After conducting a trial on the matter, the bankruptcy court issued written findings of fact, conclusions of law, and an order regarding the validity, extent and priority of lien claims on the net sale proceeds. The bankruptcy court concluded that Clark possessed a “second priority lien against the bankruptcy estate's share of the Net Sale Proceeds.” Id. at 13. The bankruptcy court also concluded, however, that the trustee was entitled under § 506(c) to recover against the bankruptcy estate's share of the net sale proceeds his undisputed “statutory commission in the amount of $45,850.00 pursuant to 11 U.S.C. § 326 and attorney's fees and costs in the approximate amount of $65,000.” Id. at 17. In doing so, the bankruptcy court acknowledged that the trustee's “statutory commission and the fees and costs” would “exceed the bankruptcy estate's share of the Net Sale Proceeds,” leaving nothing for Clark. Id. at 20. But the bankruptcy court concluded that the equities of the case justified that result. More specifically, the bankruptcy court cited Clark's years-long efforts “to obtain a windfall at the expense of the bankruptcy estate,” and the resulting and “needless accrual of some $70,000 of interest” on the first priority lien against all of the net sale proceeds (the Aurora Deed of Trust). Id.
To Clark's good fortune and because of the trustee's proposal, however, Clark was not left with nothing. The trustee, who prior to trial had received on behalf of the bankruptcy estate a second priority lien (a home equity line of credit deed of trust) against Ms. Bryan's share of the net sale proceeds, “proposed relief that w[ould] ensure [that] Clark receive[d] some distribution on account of [his] Lien.” Id. at 20. Specifically, the trustee “propose[d] that only the bankruptcy estate's attorney's fees and expenses be recovered from the proceeds subject to ․ Clark['s lien] pursuant to ․ § 506(c),” and that his statutory commission be paid from the estate's recovery on the second priority lien. Id. The bankruptcy court accepted the trustee's proposal, but “note[d] that because ․ Clark in all likelihood would have incurred the same or greater fees had he come forward much earlier and sought to enforce his lien interest, any contrary result would amount to a windfall to ․ Clark at the direct expenses of the estate.” Id.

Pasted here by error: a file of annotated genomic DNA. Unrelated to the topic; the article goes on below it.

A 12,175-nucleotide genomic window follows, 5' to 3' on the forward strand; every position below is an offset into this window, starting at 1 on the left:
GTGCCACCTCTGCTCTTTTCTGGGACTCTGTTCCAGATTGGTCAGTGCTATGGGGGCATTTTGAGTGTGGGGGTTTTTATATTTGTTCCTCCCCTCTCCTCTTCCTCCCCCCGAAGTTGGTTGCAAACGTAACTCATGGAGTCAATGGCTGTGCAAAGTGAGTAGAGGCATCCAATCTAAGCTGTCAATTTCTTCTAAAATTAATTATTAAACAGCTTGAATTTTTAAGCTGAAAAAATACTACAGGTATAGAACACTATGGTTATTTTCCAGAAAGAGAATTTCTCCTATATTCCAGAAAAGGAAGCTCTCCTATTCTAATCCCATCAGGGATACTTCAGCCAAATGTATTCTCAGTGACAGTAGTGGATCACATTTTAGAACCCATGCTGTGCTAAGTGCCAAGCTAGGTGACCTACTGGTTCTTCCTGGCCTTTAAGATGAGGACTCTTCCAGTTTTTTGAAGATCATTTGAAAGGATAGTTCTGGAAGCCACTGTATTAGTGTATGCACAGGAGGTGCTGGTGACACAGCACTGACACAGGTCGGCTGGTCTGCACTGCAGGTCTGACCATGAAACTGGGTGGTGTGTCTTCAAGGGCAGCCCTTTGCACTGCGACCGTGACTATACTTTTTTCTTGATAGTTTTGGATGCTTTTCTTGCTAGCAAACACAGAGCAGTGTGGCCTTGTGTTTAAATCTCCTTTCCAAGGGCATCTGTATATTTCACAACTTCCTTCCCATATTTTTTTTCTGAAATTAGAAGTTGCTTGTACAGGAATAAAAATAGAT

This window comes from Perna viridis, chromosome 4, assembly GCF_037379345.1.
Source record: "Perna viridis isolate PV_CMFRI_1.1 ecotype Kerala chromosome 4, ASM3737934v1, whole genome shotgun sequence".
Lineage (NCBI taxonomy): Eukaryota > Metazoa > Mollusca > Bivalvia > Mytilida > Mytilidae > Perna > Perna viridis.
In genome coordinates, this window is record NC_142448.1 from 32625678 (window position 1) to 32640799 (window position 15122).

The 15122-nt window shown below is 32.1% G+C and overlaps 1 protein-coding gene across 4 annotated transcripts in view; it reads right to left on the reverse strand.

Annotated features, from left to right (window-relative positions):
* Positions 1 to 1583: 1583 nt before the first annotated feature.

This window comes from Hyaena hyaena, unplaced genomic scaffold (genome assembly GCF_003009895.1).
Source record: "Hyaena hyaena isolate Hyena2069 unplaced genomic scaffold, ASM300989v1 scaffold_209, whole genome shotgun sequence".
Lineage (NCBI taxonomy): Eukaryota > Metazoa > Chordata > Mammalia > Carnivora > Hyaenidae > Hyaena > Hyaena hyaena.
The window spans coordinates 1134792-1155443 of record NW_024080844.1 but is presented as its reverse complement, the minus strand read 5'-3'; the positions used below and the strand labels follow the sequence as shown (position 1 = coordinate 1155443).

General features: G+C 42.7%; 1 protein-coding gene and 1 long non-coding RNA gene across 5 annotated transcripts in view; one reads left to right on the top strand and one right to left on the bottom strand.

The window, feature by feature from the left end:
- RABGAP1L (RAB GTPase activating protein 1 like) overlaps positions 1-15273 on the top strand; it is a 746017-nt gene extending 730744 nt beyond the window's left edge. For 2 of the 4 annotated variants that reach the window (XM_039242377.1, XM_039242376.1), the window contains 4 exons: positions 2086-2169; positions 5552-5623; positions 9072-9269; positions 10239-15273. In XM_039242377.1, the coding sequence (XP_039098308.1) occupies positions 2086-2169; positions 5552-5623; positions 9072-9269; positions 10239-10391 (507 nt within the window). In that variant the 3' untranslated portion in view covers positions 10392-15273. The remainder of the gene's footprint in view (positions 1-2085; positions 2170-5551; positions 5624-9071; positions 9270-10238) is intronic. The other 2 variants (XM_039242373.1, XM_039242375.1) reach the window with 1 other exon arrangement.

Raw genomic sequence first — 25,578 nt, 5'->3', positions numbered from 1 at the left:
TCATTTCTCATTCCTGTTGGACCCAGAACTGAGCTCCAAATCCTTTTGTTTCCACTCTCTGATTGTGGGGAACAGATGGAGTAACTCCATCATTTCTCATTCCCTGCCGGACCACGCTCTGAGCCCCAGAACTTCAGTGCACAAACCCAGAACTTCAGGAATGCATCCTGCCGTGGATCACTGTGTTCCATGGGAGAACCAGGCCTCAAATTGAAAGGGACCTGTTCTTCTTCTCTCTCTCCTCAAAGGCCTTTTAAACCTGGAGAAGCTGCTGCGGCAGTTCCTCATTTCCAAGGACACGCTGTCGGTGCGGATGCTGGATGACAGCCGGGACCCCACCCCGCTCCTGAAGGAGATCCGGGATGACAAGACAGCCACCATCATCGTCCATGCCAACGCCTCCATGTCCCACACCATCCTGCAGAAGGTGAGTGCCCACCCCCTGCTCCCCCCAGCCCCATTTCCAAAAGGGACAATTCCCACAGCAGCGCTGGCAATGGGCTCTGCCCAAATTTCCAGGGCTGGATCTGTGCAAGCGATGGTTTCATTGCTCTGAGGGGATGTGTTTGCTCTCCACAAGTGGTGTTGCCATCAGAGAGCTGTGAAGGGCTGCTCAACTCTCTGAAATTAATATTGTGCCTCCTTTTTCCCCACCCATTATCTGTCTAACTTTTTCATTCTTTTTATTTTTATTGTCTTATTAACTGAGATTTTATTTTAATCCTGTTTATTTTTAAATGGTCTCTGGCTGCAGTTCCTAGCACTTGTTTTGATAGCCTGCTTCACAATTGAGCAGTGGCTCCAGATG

In his appeal to the BAP, Clark brazenly challenged the entire § 506(c) surcharge. The BAP agreed with the bankruptcy court that all of the fees and costs incurred by the trustee were necessary and reasonable, and that Clark benefitted from the fees and costs incurred by the trustee in challenging the validity of the trust and in selling the property. As for the lien priority adversary proceedings, the BAP concluded that while they “provided a potential benefit to the class of general unsecured creditors,” they did not “provide [ ] any benefit to the secured collateral or to Clark,” whose lien the trustee contested. Aplt. App. at 170. Thus, the BAP concluded that the fees and costs incurred by the trustee in connection with the lien priority adversary proceeding “d[id] not fulfill the requirements of § 506(c).” Id. at 173. Ultimately, the BAP affirmed part of the § 506(c) surcharge, but reversed the bankruptcy court's decision awarding the trustee fees associated with the lien priority adversary proceeding totaling $43,795. Id. at 174 (BAP Opinion at 24). The BAP also “remand[ed] th[e] case to the bankruptcy court for the limited purpose of determining which [of $2,949.34 in] costs awarded by the bankruptcy court” related to the lien priority adversary proceeding. Id. Any such costs, the BAP admonished, were not to be surcharged against the bankruptcy estate's share of the net sale proceeds. Id.
Notably, the BAP made no mention in its decision of the trustee's entitlement to a statutory commission or of the trustee's proposal, and the bankruptcy court's acceptance of that proposal, to take the commission from the estate rather than include it, as the bankruptcy court had originally intended, in the § 506(c) surcharge. This despite the fact that the trustee specifically pointed out this important case history in the brief he submitted to the BAP.
The trustee filed with the BAP a motion for rehearing, noting that the BAP's original decision “made no mention of the Trustee's proposal” and its impact on the case. Aple. Supp. App. at 192. The BAP summarily denied the trustee's motion, noting only that “[t]he Trustee did not challenge the bankruptcy court's treatment of the statutory [commission].” Id. at 196.
I agree with the BAP and the majority that the fees and costs incurred by the trustee in the lien priority adversary proceeding did not benefit Clark and thus the trustee was not entitled to recover those fees and costs under § 506(c). But I disagree with the BAP and the majority that the trustee's proposal to take his statutory commission from the estate rather than include it in the § 506(c) surcharge, which was accepted and adopted by the bankruptcy court, was simply a “litigation strategy” that has no bearing on the outcome of this case. Maj. Op. at 6.